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DISD Administration

Again: DISD’s Budget is Nearly $1.9 Billion, DISD is Fiscally Sound, Our Tax Rate is Low

So ignore what Brett Shipp or Joyce Foreman try to tell you
By Eric Celeste |


Late last night/early this morning, I listened to this KERA interview with two DISD trustees and the AFT president.

I won’t comment on the particulars of it except to say that host Kris Boyd is, as always, fantastic. That’s because it would just result in my ranting for 2K words, and we’ll get enough of that over the next few months. But I did want to point out that both trustees casually misstated the current DISD budget. One said it was “a billion-dollar budget,” the other quoted $1.6 billion. This is not a surprise, since often the local newspaper misstates just how big the budget of the district is. In particular, I’m going to try to clear up some problems in this story about the budget, because it’s the sort of thing we should get right.

Recall that in a marathon meeting earlier this summer, trustees approved a budget that included $1.866 billion in spending for the 2015-2016 school year. This represents $11,537 in spending per student, from a combination of local property taxes, state funding (largely sales taxes), and federal funds.

Spending is up from what was budgeted last year by about $80 million. A small amount of the increase in projected spending can be attributed to increased enrollment – 234 extra students are projected in this year’s numbers vs last. But even on a per pupil basis, spending is still up (it was $11,061 per student last year). Part of the increase can be attributed to larger debt service payments, as the district continues to use gains in local property values to pay down debt faster than in year’s past. But the bulk can be attributed to increases in per pupil education funding allowed by the state legislature.

Tax rates under the budget would stay the same, at $1.28 per $100 of assessed value, keeping it the third lowest in Dallas County and one of the lowest rates in North Texas. The optional, additional homestead exemption offered by DISD remains in place. In Dallas County, similar exemptions are only offered in Richardson and Highland Park school districts.

As in prior years, budgeted expenditures are projected to match revenues to the penny. But in recent years, actual spending has been LOWER than budgeted projections, causing budget surpluses. It’s terribly difficult for the Brett Shipps and Joyce Foremans to understand, but DISD demonstrated enormous fiscal austerity the past few years. The most recent year is no exception, as actual spending is currently on target to come in under budget by $30 million according to remarks from the district CFO during that meeting. The primary reason appears to be the district’s continued inability to fill every vacant position, but enrollment also came in under projections last year. With the large increases in fund balance accumulated in recent years, the board voted earlier in the year to take $43 million on a one-time basis to use for high priority school renovation and expansion projects, bringing the fund balance down by $13 million this year, the first reduction since 2008.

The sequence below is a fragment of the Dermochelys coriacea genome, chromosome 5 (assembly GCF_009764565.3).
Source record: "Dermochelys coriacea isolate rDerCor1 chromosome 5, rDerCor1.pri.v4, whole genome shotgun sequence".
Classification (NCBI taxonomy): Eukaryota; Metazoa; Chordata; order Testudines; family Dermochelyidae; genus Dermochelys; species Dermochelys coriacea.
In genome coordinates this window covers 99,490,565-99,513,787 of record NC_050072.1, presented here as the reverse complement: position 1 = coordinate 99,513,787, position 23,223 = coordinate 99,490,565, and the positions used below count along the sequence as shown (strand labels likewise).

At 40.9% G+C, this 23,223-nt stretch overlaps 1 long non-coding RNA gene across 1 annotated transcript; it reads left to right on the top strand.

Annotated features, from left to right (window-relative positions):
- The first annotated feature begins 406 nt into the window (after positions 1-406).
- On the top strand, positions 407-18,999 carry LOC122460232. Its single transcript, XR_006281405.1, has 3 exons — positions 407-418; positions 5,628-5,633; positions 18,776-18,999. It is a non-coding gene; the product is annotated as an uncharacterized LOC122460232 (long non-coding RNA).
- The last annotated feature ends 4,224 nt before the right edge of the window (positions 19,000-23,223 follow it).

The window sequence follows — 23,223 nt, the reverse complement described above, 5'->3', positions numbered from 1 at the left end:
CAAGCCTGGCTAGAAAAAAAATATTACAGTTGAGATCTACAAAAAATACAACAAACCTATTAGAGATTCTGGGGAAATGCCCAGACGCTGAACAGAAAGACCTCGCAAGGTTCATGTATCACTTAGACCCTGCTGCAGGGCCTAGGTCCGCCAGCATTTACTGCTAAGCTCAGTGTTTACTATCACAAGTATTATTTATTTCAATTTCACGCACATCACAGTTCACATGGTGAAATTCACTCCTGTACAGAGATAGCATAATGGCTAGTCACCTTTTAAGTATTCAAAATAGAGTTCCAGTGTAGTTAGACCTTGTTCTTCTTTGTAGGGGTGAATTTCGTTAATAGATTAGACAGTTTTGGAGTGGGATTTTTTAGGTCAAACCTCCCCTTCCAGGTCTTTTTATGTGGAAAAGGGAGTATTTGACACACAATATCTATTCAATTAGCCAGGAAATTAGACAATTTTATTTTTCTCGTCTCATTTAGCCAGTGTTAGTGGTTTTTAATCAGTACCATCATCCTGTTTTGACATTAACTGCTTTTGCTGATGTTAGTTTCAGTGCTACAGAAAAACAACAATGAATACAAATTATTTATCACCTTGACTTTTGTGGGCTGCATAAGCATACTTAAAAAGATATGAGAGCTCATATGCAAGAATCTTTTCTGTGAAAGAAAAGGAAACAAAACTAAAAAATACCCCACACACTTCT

Under the new budget, the district will re-open four schools previously closed to save money. But the schools have been repurposed with a specific academic focus and to allow students from anywhere in Dallas ISD to enroll in them. This represents a major strategic expansion of choice for a district where the bulk of the schools allow enrollment only by neighborhood.

The budget also includes funding for the new Teacher Excellence Initiative, which pays teachers a salary based on their performance appraisals rather than their years of service. (The AFT prez talked about how unfair this merit-based appraisal system is because it doesn’t take years of service into account. It makes me nuts. But I said I wouldn’t get into it right now. Deeeep breath.) In a budget where about half of all spending is on teacher salaries, this represents a major change from prior years with major budget implications. But there is only a very slight increase in overall spending on salaries.

In the past few years, the district has been increasing expenditures on early childhood education, and this budget continues that trend with both pre-K teachers and increased facilities expenditures planned.

Last year’s budget saw a spike in funds allocated for deferred maintenance expenditures. This year’s budget continues to show an increase in deferred maintenance allocations, but it is down from the prior year.

Trustees adopted the budget in the wee hours of the morning, before their final 3:17 a.m. adjournment. Which is why you might not remember it. But now that we’re about to move into a November bond election — more on that tomorrow — your demogogues and status quo types will be throwing around b.s. budget numbers and misstating the district’s financial position again. Now you should be up to speed and better able to ignore those worth ignoring.

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